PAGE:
I wouldn’t say the first time we saw Les Miserables that we hated it, but we certainly didn’t get it. It was 1986. We were too young, too wet behind the ears and, frankly, not enough things had gone wrong in our lives to be able to appreciate it. Then, a few years ago, at the suggestion of Mrs Chrisparkle’s boss at the time, we chanced to find ourselves at the Imperial Theatre in New York to see the new high pizazz production that was described as Les Mis for the American Idol Generation.
I’d love to be able to put the New York/Leicester production (because they are more or less the same) up against the original 1980s London production and see if and where they differ. I sense that Laurence Connor and James Powell’s version is somehow more in-your-face and no-holds-barred than Trevor Nunn and James Caird’s. Just like when we saw it in New York, this production is outstanding, no two ways about it. Instant ovation, that seemed to go on for hours; great performances, set, musical direction, everything about it is superlative. The cunning projected backdrop that recreates the scenes in the sewers, or makes you think the students are marching towards you, works so well; but no better moment than when Javert falls to his death (oops spoiler alert) and moves from vertical standing up to horizontal splashing down purely by means of optical illusion. It’s absolutely brilliant.
I could save myself a lot of time by simply referring you to my 2015 review of the production because the only difference is substituting the slightly smaller Leicester stage for the grandeur of the New York Imperial. All the great effects are the same – the lighting in the barricades scene, the pure heroism of Red/Black, and the emotional charge of moments such as Bring Him Home and I Dreamed a Dream.
Comparisons are odious when it comes to performances. When we saw it in 2015, the management had clearly hired the best cast money could buy and they were all extraordinary, no exceptions. The UK touring production also has a fantastic cast but, in comparison, I felt they hadn’t all entirely grown into it yet. To be honest, the performance I saw still counted as a preview; and to compare that to a Broadway cast a few months into their run is probably not entirely fair. When we saw it in Broadway, we cried at Fantine’s death, Bring Him Home, and the final scene. We continued crying as we left the theatre. We resumed crying (embarrassed now) on the streets, walking back to our hotel. We threw ourselves on the bed and started crying all over again. THAT’S how emotional it was. In this production, I started to cry during Bring Me Home but got my cool back before the song had finished. Admittedly, when Fantine re-appeared to welcome Jean Valjean into heaven, I dissolved completely; but I was fine again by curtain call. If I compare the number of minutes spent in tears between the two performances then New York wins hands down on the emotional front.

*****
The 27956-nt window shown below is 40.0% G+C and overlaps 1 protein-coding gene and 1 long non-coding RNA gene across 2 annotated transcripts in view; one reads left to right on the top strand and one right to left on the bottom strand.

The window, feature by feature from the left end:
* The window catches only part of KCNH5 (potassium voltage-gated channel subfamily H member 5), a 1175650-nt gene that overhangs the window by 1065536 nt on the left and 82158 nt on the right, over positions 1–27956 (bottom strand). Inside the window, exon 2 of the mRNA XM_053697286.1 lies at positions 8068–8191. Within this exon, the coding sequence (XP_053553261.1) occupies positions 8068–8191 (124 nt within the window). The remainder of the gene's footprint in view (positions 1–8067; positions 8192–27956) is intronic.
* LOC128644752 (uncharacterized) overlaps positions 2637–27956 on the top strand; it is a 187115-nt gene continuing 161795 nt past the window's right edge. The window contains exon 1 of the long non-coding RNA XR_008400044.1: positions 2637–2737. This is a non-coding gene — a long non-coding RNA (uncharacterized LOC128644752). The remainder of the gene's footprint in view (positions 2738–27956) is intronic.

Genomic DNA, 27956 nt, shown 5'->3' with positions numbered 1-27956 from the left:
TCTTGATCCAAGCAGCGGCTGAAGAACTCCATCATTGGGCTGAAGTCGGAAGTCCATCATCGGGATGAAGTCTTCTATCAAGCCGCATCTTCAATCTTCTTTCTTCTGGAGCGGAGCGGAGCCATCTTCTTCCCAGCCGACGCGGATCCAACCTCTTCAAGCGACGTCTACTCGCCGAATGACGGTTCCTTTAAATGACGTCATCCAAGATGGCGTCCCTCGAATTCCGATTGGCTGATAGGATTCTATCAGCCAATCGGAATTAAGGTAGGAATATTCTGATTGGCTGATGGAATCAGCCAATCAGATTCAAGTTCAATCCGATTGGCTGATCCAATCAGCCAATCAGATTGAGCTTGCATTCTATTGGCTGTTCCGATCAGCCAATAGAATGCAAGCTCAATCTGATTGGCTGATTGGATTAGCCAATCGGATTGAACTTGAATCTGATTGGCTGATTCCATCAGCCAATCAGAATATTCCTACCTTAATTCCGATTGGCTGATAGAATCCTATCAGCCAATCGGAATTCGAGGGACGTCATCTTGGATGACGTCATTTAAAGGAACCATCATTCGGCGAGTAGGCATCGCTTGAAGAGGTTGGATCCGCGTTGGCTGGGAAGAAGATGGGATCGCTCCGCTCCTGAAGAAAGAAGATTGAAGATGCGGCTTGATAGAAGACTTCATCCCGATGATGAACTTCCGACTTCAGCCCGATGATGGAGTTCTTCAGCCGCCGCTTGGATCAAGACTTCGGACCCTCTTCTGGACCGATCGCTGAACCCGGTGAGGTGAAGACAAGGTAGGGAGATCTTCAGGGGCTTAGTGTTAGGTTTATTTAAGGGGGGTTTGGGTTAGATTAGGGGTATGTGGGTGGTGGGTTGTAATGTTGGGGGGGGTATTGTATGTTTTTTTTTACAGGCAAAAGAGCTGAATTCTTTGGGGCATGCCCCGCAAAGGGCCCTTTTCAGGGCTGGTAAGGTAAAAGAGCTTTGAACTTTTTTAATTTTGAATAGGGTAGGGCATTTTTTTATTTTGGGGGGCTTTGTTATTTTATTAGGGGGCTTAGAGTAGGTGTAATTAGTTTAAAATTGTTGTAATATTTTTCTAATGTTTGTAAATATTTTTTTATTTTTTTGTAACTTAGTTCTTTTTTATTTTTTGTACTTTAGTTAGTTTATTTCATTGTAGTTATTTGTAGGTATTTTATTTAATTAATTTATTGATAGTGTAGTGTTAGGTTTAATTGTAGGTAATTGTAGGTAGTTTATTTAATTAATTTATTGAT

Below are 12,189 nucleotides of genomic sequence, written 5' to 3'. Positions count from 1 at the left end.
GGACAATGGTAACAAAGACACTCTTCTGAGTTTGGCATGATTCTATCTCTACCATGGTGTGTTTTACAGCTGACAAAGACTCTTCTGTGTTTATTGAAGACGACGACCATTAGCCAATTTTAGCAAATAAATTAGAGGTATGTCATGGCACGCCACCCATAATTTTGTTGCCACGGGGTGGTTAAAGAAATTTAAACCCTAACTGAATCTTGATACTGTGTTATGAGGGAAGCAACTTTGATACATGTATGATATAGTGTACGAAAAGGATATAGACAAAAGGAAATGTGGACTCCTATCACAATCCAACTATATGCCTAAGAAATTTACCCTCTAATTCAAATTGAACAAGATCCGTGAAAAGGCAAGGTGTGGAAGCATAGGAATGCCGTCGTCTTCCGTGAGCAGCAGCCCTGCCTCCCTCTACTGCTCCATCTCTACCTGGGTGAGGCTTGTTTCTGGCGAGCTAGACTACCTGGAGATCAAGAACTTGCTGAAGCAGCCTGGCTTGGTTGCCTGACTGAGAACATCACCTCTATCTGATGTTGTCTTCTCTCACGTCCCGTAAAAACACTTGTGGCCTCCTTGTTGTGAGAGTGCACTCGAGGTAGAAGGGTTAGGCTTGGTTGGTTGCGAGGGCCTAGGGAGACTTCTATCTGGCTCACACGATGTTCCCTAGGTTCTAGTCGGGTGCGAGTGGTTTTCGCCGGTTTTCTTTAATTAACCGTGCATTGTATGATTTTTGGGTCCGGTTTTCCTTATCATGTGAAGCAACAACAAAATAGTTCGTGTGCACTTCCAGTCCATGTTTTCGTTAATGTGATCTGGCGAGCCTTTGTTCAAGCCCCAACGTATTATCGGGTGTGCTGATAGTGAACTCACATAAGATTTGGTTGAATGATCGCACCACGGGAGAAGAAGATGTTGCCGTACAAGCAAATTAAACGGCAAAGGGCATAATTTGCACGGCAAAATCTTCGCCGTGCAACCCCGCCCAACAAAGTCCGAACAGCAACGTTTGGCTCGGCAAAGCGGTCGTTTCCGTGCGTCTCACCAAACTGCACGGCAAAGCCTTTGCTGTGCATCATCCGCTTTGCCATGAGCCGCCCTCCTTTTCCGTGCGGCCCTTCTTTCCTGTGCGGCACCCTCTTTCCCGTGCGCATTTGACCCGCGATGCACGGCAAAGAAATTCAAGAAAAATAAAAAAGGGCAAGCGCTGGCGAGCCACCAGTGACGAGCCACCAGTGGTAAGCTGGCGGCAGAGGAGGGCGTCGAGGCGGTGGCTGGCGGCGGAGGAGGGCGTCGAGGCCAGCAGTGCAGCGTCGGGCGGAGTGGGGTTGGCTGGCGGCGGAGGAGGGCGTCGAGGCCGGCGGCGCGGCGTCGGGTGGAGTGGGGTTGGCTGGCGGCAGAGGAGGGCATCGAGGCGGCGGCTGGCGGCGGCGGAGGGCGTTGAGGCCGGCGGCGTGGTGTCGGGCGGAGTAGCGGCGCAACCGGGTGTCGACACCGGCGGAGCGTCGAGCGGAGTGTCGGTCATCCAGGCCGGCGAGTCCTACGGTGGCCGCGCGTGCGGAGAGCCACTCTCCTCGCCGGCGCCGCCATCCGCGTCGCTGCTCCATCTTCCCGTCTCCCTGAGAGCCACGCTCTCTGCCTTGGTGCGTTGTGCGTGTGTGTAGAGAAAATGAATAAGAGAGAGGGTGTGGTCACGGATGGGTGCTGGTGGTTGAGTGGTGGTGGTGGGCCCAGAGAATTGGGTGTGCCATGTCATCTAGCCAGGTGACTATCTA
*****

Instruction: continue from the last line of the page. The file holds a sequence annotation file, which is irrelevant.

Our Jean Valjean was Killian Donnelly, a great actor with a tremendous voice, whom we enjoyed in Kinky Boots a couple of years ago. He really brings out the kindness and altruism of the role, largely as a result of exploiting his extraordinarily delicate tone when he sings. Some actors could take to this with bombast and turbo power, but Mr Donnelly makes it his own through sheer subtlety and grace. Javert, his arch-opponent, is played by Nic Greenshields, whose physical presence is so perfect for a dominant and domineering role. His is a powerful performance, both in the singing and the emotions. One thing that really works perfectly is how the two actors/characters both age during the show. Les Miserables spans the decades, so it makes sense for them both to become greyer as time goes on, and Mr Donnelly in particular gradually starts to shuffle and to stoop so that you really get the impression of an old man running out of time.